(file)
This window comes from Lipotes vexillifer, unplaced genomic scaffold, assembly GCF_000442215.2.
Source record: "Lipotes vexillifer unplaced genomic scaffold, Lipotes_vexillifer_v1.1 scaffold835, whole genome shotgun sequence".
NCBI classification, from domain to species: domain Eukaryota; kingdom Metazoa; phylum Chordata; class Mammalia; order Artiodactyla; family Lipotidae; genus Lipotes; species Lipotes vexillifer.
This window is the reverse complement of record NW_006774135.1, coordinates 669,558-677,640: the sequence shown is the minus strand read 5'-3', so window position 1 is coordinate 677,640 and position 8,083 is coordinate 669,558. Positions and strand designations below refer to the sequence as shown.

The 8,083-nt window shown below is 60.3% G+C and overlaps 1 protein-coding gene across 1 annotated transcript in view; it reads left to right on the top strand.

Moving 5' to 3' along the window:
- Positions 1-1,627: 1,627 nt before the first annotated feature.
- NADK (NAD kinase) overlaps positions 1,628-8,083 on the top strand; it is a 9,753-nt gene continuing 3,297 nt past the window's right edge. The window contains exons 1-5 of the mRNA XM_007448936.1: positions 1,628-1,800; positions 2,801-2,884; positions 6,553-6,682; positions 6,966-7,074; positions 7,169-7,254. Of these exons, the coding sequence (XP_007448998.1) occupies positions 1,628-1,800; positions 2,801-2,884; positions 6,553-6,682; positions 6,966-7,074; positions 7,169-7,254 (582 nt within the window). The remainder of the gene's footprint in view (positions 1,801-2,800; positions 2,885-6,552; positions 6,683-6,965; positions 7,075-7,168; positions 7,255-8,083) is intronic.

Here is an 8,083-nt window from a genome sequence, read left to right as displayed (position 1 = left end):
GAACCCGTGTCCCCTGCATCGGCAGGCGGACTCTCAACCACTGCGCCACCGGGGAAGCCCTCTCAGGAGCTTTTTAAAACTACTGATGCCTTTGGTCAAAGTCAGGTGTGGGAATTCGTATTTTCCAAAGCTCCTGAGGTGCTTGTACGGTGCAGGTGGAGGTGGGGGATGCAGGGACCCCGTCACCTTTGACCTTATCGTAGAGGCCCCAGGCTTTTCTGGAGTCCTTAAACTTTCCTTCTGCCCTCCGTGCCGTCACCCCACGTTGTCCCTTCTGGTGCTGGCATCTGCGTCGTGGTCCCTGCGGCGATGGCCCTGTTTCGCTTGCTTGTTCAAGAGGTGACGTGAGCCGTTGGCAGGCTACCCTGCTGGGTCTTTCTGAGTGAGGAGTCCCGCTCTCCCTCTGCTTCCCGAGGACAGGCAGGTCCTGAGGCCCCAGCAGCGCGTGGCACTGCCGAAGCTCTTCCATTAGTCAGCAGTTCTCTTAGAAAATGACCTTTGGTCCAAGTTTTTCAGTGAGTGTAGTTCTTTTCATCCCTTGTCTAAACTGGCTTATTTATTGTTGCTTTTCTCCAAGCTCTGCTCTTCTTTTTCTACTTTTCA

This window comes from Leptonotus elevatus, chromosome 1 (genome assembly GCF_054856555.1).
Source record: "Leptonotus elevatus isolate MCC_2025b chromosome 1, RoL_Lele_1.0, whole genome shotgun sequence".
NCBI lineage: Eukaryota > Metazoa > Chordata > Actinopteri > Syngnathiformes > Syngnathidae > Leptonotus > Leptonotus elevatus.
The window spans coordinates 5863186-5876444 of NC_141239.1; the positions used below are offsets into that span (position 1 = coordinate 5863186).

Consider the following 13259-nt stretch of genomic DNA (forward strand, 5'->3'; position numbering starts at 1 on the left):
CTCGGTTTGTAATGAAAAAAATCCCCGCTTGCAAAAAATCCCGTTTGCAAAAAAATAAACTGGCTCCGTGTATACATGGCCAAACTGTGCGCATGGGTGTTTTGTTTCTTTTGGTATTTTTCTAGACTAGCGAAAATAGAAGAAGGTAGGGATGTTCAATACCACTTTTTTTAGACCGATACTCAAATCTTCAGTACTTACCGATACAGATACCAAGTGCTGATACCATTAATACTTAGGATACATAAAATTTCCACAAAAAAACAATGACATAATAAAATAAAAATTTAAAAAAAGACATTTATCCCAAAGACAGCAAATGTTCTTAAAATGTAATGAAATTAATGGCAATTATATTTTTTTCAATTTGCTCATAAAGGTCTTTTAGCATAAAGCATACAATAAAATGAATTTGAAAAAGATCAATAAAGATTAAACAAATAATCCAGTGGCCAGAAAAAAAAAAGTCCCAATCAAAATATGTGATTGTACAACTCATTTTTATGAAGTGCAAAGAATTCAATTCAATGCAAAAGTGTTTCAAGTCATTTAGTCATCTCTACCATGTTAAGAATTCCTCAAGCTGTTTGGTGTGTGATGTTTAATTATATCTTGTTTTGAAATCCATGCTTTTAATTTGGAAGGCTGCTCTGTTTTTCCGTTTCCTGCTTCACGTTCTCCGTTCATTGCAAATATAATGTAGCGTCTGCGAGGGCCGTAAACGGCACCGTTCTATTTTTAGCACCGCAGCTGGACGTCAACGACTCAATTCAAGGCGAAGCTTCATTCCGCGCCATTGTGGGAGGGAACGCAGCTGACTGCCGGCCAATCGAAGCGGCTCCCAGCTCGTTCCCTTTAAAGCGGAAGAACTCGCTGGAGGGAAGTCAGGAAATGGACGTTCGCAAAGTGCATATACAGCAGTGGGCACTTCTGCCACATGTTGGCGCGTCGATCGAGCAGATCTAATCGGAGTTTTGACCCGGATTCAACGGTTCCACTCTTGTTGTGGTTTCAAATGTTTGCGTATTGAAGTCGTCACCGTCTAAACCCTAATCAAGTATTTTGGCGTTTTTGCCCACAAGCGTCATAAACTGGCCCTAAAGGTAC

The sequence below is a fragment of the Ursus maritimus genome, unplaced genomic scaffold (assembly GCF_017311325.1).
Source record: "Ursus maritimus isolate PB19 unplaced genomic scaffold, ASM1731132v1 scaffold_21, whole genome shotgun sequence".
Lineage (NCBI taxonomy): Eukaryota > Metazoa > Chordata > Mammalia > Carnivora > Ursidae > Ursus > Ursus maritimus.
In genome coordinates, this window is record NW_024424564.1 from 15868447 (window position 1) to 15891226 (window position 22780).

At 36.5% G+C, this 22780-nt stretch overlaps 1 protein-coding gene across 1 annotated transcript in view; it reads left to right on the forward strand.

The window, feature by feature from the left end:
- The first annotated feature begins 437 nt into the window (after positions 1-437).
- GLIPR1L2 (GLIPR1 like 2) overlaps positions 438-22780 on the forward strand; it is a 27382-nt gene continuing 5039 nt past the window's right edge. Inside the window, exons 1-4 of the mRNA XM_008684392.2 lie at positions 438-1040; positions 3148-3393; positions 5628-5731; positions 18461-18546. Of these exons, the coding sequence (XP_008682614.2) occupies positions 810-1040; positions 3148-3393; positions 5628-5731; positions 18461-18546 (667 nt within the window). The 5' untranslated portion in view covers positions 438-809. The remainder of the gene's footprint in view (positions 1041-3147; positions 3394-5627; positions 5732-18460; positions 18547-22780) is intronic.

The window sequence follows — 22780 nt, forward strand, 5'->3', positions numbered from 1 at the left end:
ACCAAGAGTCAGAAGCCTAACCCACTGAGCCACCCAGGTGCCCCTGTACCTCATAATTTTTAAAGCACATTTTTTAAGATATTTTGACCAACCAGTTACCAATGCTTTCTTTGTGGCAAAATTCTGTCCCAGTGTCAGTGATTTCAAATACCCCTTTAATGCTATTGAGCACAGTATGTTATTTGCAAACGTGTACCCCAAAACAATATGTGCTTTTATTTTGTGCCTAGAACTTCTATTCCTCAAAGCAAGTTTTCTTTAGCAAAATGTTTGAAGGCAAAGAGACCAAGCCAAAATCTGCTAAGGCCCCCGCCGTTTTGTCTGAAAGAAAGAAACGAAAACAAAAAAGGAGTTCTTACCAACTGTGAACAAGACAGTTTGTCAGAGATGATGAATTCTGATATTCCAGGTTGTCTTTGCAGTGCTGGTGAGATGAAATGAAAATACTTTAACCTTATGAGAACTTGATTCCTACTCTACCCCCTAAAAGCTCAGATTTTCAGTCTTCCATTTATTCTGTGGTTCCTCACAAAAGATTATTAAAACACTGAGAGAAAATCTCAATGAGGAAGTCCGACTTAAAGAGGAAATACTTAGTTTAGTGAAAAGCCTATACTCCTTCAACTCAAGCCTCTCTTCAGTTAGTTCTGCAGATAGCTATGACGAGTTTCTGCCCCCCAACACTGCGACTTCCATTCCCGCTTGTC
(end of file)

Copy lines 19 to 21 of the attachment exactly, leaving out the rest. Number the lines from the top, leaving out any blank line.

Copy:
Lineage (NCBI taxonomy): Eukaryota > Metazoa > Chordata > Mammalia > Carnivora > Ursidae > Ursus > Ursus maritimus.
In genome coordinates, this window is record NW_024424564.1 from 15868447 (window position 1) to 15891226 (window position 22780).

At 36.5% G+C, this 22780-nt stretch overlaps 1 protein-coding gene across 1 annotated transcript in view; it reads left to right on the forward strand.